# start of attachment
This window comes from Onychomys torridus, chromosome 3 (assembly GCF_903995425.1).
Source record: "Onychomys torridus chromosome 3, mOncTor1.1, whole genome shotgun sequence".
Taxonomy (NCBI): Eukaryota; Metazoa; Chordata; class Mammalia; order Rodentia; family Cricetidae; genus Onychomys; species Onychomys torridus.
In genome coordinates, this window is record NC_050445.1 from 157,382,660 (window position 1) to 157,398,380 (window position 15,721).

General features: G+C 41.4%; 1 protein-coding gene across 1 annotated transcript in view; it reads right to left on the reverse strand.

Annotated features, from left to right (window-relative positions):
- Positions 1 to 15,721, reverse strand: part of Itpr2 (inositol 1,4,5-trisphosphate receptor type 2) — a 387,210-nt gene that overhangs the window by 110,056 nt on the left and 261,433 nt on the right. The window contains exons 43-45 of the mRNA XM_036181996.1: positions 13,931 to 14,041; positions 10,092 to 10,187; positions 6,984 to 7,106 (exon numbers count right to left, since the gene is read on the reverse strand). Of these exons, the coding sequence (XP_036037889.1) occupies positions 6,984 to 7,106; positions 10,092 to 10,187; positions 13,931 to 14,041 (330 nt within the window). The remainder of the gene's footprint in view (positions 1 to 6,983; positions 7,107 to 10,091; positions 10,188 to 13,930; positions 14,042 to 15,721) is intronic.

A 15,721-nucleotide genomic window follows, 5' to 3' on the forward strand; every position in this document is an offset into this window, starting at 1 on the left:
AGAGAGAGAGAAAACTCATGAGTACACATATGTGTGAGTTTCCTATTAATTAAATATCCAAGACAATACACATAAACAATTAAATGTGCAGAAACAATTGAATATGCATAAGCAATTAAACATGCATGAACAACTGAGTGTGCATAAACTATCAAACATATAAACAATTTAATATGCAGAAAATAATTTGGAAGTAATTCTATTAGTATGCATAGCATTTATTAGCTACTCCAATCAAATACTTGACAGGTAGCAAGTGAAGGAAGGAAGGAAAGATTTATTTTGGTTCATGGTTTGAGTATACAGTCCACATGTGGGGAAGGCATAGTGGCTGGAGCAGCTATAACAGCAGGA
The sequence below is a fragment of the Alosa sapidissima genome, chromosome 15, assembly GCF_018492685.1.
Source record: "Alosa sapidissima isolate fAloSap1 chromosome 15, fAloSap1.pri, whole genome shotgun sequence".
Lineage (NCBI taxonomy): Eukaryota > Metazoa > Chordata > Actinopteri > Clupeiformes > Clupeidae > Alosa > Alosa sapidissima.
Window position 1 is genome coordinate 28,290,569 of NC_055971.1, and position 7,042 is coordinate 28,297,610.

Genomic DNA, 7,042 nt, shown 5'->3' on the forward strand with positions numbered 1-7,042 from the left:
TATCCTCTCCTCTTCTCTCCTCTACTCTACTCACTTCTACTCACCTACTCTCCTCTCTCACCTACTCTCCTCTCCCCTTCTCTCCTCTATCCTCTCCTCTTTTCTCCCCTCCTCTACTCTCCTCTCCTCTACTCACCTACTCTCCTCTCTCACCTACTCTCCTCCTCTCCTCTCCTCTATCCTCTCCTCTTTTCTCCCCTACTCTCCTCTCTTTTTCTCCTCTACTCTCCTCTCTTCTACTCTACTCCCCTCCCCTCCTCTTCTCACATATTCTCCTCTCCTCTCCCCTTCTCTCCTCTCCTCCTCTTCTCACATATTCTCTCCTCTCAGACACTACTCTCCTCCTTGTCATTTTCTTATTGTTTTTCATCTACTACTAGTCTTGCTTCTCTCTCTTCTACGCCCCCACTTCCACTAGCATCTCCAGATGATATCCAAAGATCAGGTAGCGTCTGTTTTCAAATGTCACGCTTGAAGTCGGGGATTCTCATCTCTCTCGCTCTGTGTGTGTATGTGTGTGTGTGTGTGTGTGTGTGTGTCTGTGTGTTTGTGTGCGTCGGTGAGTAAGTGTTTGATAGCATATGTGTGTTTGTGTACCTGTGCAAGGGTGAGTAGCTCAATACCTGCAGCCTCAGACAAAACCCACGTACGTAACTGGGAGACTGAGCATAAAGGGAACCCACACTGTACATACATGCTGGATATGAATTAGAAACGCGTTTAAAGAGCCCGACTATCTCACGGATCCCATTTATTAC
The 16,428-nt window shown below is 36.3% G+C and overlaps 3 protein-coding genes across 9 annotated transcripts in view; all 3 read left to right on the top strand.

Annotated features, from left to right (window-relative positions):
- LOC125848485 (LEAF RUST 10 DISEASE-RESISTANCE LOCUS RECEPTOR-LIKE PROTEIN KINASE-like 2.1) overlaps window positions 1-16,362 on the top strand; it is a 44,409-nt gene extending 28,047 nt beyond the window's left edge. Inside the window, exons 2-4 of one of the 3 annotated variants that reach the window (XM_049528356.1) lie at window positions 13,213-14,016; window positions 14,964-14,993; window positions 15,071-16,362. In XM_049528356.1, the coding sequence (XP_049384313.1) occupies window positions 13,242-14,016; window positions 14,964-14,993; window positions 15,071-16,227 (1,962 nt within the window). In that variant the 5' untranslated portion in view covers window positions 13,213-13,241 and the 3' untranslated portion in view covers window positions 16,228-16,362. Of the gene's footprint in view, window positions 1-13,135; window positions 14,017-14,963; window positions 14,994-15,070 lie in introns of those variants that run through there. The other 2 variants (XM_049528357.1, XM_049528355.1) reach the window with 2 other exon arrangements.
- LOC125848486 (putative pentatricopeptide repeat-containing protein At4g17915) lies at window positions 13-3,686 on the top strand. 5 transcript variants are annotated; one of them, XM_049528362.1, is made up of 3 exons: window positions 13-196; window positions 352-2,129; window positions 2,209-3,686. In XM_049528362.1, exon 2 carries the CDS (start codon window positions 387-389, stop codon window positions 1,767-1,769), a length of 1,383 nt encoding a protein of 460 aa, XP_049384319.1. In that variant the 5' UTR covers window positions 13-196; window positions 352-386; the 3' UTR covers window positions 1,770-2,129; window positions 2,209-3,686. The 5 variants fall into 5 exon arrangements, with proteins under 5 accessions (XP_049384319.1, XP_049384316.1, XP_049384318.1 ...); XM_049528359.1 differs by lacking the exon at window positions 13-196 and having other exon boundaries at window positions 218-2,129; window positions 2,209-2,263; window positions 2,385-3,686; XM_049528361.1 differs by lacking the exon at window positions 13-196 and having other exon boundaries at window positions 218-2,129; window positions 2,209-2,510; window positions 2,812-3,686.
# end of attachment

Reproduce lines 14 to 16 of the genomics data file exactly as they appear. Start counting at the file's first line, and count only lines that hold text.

Genomic DNA, 7,042 nt, shown 5'->3' on the forward strand with positions numbered 1-7,042 from the left:
TATCCTCTCCTCTTCTCTCCTCTACTCTACTCACTTCTACTCACCTACTCTCCTCTCTCACCTACTCTCCTCTCCCCTTCTCTCCTCTATCCTCTCCTCTTTTCTCCCCTCCTCTACTCTCCTCTCCTCTACTCACCTACTCTCCTCTCTCACCTACTCTCCTCCTCTCCTCTCCTCTATCCTCTCCTCTTTTCTCCCCTACTCTCCTCTCTTTTTCTCCTCTACTCTCCTCTCTTCTACTCTACTCCCCTCCCCTCCTCTTCTCACATATTCTCCTCTCCTCTCCCCTTCTCTCCTCTCCTCCTCTTCTCACATATTCTCTCCTCTCAGACACTACTCTCCTCCTTGTCATTTTCTTATTGTTTTTCATCTACTACTAGTCTTGCTTCTCTCTCTTCTACGCCCCCACTTCCACTAGCATCTCCAGATGATATCCAAAGATCAGGTAGCGTCTGTTTTCAAATGTCACGCTTGAAGTCGGGGATTCTCATCTCTCTCGCTCTGTGTGTGTATGTGTGTGTGTGTGTGTGTGTGTGTGTCTGTGTGTTTGTGTGCGTCGGTGAGTAAGTGTTTGATAGCATATGTGTGTTTGTGTACCTGTGCAAGGGTGAGTAGCTCAATACCTGCAGCCTCAGACAAAACCCACGTACGTAACTGGGAGACTGAGCATAAAGGGAACCCACACTGTACATACATGCTGGATATGAATTAGAAACGCGTTTAAAGAGCCCGACTATCTCACGGATCCCATTTATTAC
The 16,428-nt window shown below is 36.3% G+C and overlaps 3 protein-coding genes across 9 annotated transcripts in view; all 3 read left to right on the top strand.